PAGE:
|Title||Resource availability modulates above and belowground competitive interactions between genotypes of a dominant C4 grass|
|Publication Type||Journal Article|
|Year of Publication||2014|
|Authors||Chang, CC, Smith, MD|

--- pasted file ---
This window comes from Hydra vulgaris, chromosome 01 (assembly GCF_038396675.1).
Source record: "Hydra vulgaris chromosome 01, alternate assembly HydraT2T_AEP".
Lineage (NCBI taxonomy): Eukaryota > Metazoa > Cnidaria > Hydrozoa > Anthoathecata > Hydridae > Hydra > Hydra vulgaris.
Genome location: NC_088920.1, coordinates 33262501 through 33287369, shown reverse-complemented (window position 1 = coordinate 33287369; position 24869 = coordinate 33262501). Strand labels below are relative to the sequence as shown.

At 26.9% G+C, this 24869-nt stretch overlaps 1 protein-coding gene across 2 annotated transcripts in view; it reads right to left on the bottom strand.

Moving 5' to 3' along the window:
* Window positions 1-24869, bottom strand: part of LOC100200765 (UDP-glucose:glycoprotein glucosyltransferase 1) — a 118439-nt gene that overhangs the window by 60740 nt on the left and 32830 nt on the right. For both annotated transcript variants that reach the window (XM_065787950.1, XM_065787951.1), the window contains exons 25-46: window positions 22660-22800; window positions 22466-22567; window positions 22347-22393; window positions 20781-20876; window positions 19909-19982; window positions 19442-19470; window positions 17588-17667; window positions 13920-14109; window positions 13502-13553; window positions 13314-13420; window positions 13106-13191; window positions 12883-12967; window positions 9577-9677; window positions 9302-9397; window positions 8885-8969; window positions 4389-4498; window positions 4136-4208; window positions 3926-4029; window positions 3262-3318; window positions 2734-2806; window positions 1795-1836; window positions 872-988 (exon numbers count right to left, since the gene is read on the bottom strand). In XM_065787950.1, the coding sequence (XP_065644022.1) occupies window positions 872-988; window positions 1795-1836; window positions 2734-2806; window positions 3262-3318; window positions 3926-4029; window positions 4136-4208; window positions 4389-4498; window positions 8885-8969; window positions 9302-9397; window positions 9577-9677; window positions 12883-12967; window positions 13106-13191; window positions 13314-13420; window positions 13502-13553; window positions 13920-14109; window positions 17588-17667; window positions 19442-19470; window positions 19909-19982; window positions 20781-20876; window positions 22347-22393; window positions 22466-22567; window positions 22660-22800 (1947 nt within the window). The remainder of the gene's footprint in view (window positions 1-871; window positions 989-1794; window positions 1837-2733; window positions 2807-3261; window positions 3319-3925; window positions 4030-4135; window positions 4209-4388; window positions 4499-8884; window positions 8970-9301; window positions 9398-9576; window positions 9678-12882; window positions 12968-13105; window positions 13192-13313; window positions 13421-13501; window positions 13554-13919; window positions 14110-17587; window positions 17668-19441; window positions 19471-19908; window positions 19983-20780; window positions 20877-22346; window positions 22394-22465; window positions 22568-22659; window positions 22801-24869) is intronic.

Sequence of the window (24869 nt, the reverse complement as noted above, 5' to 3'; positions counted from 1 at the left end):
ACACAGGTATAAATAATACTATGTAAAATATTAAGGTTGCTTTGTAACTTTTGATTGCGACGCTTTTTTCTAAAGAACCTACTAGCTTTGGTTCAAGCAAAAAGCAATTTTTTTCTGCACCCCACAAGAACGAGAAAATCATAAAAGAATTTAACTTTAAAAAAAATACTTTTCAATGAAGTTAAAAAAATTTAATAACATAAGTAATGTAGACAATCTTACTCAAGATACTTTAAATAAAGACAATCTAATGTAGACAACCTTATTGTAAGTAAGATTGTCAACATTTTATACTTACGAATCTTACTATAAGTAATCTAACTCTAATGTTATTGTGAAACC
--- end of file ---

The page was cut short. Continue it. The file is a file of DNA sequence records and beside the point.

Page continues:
The well-described pattern of a few common and many rare species in plant communities (dominance-diversity curves) also has been documented within populations of dominant plant species. Understanding how these common genotypes coexist has implications for how genotype richness of a dominant species may impact community and ecosystem processes. Some studies have shown that increased genotype richness of a dominant species leads to an increase in above-ground productivity, suggesting niche complementarity between genotypes. However, mechanistic understanding of how genotypes may complement one another is lacking. We conducted a pairwise competition experiment between four common and naturally co-occurring genotypes of a dominant C4 grass species, Andropogon gerardii, in tallgrass prairie of the central United States. The genotypes were grown under both intra- and intergenotypic competition with different combinations of resources (low and high light, water, and nitrogen) in the greenhouse. We determined that there were above- and below-ground phenotypic differences between genotypes which results in altered competitive interactions depending on resource conditions. Different genotypes were competitively dominant under low- and high-light conditions and low and high N and water availability. Moreover, relative yield total values (RYT) for each genotype pairwise combination indicated that all four genotypes make demands on different resources, providing evidence for niche complementarity. Finally, we found that differential success in resource acquisition, biomass accumulation, and subsequent competitive ability translated to variation in vegetative reproductive success of the genotypes, which has implications for the population dynamics of this primarily asexually reproducing perennial grass. Our results suggest that naturally co-occurring genotypes coexist because they are competitively dominant under different environmental conditions, providing insight into how genetic diversity within dominant plant species is maintained and may potentially affect important ecosystem processes.